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B&A: This 202-Square-Foot Studio's Chic Redo Was Inspired by an Unlikely Source

by Contributing Author

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What’s so great about the boring brown and beige boxes in your apartment? So when it comes to renovations, you can use your imagination. That’s what attracted me and my his BFF and business partner, Mike, to his 202-square-foot studio apartment in this converted Victorian-era home in Louisville, Kentucky. is part of

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Coming from a background as an Airbnb superhost, during the pandemic I was switching to renting furnished spaces monthly to digital nomads and traveling medical professionals, but there weren’t enough vacancies. bottom. Mike and I were already in the business of “turning over” a dilapidated Victorian building, a five-minute walk between two homes, which is a medium-term rental niche (weeks to months). was perfect for The well-maintained apartment needed an exterior upgrade to appeal to those staying for more than a few days.

I recalled some of my journeys to reimagine this studio that started as a brown space. This ground-floor apartment of his was blessed with nine-foot ceilings and tall windows, so there was plenty of breathing room to incorporate some of my favorite elements of Paris’ gorgeous “cabinet of curiosities” shops. I felt like there was Delor.

Mike wasn’t all that thrilled when he pitched it to him as inspiration for his two-century-old taxidermy-meets-museum design, but Deyrolle is so compelling that it’s become a cult favorite among design enthusiasts. gained popularity. Cocktail scenes of his party were also filmed. At the “Midnight in Paris” shop. Once Mike understood that I wasn’t really going to import stuffed ostriches or wall-mounted elk, we got to work.

Since the space is so small, I wanted to break the mold and use flashy patterns and oversized art. I trimmed the graded oak cabinets all the same color. I chose the closest color match to what’s inside the Deyrolle: Farrow & Ball’s Card Room Green. , I increased the luster of the woodwork to make it pop while maintaining a monochrome look. And when I say monochrome, I mean it—the kitchen cabinets, the trim, the doors, and most of the walls are all in this muted grey-green color.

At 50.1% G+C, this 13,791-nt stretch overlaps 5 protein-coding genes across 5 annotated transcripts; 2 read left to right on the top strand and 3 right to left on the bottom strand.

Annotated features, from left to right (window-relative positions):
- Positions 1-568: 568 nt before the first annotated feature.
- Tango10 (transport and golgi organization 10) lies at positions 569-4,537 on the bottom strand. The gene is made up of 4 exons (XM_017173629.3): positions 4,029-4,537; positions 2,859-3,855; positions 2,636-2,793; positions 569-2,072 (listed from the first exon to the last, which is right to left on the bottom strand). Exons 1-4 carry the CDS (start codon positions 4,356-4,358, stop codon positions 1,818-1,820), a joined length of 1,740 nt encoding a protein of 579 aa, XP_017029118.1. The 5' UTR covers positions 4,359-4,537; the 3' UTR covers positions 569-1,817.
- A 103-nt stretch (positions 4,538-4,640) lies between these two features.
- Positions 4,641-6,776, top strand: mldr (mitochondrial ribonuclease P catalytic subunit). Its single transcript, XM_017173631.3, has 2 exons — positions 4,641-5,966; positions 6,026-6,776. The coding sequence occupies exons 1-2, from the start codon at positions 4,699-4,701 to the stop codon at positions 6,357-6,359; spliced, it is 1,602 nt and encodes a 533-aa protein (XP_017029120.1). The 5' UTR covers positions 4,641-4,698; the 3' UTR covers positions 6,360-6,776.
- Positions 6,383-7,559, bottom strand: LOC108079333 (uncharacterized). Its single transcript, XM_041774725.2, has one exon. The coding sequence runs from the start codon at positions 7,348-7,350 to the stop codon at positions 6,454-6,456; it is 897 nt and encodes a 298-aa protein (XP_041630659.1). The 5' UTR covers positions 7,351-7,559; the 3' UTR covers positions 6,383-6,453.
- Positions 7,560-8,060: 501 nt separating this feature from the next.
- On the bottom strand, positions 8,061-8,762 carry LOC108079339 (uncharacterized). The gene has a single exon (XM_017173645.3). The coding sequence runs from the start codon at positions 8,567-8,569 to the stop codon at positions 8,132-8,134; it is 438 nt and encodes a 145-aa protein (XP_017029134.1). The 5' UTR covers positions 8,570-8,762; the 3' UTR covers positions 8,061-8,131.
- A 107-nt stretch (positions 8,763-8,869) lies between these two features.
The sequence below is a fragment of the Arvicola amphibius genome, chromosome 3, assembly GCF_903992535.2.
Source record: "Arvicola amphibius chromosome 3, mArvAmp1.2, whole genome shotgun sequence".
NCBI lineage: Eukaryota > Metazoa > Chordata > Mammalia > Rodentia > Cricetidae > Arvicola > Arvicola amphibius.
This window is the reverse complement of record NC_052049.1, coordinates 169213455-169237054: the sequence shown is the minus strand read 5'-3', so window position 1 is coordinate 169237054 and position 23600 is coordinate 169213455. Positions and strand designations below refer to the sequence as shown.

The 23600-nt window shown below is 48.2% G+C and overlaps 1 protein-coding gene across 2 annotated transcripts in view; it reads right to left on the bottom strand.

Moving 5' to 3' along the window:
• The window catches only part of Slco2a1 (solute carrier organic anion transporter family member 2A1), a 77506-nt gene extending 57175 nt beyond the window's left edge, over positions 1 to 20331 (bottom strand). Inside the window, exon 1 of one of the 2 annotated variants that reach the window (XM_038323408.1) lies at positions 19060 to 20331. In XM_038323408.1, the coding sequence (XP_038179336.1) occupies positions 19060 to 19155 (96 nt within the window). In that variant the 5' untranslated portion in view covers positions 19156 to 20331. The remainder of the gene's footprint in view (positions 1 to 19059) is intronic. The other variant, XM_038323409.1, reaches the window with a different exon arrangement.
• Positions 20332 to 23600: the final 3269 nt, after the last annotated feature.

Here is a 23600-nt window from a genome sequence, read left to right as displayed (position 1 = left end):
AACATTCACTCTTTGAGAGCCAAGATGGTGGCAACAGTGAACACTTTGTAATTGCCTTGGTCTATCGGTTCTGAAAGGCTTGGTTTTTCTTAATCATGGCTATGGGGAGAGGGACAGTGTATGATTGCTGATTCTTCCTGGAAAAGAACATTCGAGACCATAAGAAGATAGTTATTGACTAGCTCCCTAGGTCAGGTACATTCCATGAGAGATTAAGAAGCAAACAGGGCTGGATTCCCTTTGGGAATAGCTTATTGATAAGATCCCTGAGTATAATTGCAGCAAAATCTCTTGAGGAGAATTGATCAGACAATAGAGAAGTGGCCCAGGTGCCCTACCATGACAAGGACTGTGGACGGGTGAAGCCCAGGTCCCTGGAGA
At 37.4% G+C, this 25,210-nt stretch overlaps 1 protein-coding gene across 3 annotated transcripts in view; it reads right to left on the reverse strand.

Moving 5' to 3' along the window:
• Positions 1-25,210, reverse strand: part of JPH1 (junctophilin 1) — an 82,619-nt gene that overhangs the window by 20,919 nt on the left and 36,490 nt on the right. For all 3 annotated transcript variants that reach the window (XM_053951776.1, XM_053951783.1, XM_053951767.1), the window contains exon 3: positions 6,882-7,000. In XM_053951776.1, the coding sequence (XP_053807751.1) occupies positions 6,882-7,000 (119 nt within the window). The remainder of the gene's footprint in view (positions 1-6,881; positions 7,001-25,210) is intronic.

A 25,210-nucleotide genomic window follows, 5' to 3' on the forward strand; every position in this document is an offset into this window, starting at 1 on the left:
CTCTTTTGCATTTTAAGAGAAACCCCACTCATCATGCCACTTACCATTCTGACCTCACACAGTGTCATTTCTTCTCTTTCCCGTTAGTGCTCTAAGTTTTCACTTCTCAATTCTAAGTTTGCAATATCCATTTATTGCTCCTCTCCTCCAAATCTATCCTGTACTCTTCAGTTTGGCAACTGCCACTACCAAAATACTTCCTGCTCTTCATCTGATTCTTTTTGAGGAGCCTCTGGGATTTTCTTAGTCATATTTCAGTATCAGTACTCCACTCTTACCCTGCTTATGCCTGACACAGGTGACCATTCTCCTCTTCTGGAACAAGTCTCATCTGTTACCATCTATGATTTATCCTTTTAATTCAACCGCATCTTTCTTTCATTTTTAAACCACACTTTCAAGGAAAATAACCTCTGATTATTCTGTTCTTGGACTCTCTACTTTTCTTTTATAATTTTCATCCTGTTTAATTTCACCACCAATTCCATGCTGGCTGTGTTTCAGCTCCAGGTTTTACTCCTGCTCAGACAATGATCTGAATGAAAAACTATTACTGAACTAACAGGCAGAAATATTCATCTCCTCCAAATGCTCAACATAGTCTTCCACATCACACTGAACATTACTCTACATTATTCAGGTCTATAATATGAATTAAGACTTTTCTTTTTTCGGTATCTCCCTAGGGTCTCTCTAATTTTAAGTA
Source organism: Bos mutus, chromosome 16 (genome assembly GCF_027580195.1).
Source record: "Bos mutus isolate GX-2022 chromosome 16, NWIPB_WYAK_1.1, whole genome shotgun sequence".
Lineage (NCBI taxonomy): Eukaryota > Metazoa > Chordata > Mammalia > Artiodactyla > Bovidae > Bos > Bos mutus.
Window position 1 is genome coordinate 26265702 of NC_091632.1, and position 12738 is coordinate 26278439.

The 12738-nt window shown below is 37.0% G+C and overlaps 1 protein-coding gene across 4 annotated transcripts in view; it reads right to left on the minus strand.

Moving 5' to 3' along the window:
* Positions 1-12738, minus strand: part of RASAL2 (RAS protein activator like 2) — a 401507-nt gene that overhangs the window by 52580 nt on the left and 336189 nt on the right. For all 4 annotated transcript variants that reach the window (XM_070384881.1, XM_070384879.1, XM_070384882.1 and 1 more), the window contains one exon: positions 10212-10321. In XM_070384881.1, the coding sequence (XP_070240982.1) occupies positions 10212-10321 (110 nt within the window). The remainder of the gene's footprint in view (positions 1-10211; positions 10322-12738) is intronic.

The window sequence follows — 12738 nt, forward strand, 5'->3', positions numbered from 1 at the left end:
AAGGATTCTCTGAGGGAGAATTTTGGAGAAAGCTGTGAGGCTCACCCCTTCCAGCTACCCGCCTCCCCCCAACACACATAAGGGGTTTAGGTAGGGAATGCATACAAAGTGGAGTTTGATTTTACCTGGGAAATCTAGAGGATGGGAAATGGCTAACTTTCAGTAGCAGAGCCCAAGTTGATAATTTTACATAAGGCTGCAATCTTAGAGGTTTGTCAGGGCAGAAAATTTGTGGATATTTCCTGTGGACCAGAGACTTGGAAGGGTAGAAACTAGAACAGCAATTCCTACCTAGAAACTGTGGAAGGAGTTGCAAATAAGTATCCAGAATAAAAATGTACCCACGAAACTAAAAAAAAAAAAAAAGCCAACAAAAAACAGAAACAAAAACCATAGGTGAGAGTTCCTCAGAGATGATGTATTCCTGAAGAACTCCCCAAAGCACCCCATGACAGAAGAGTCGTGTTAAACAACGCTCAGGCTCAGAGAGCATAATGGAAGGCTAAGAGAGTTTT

When somehow the blue carpet appeared, we discovered a wonderful surprise: the original hardwood was hidden! “stop!” Shoutout to the team getting ready to install the new flooring. Instead of covering that nice piece of wood, I switched gears and refinished it.

I found a giant canvas print of a zebra while thrifting at my favorite vintage flea market, which inspired me to opt for a fun zebra print removable wallpaper for my feature wall. I added it between two tall windows (dressed in heavy velvet curtains for a touch of glamor). Added zebra stripes to stick on.

The rest came together pretty much spontaneously as we scoured for whimsical accents inspired by nature. A book featuring history and collections.

When the first guest came to take a peek in person before moving in, her excitement told me I was right to persuade my friend that I had to pass on this quirky impression. If you find yourself drawn to quirky spaces such as shops, this is a sign to guide your design. You will be completely unique and full of personality.

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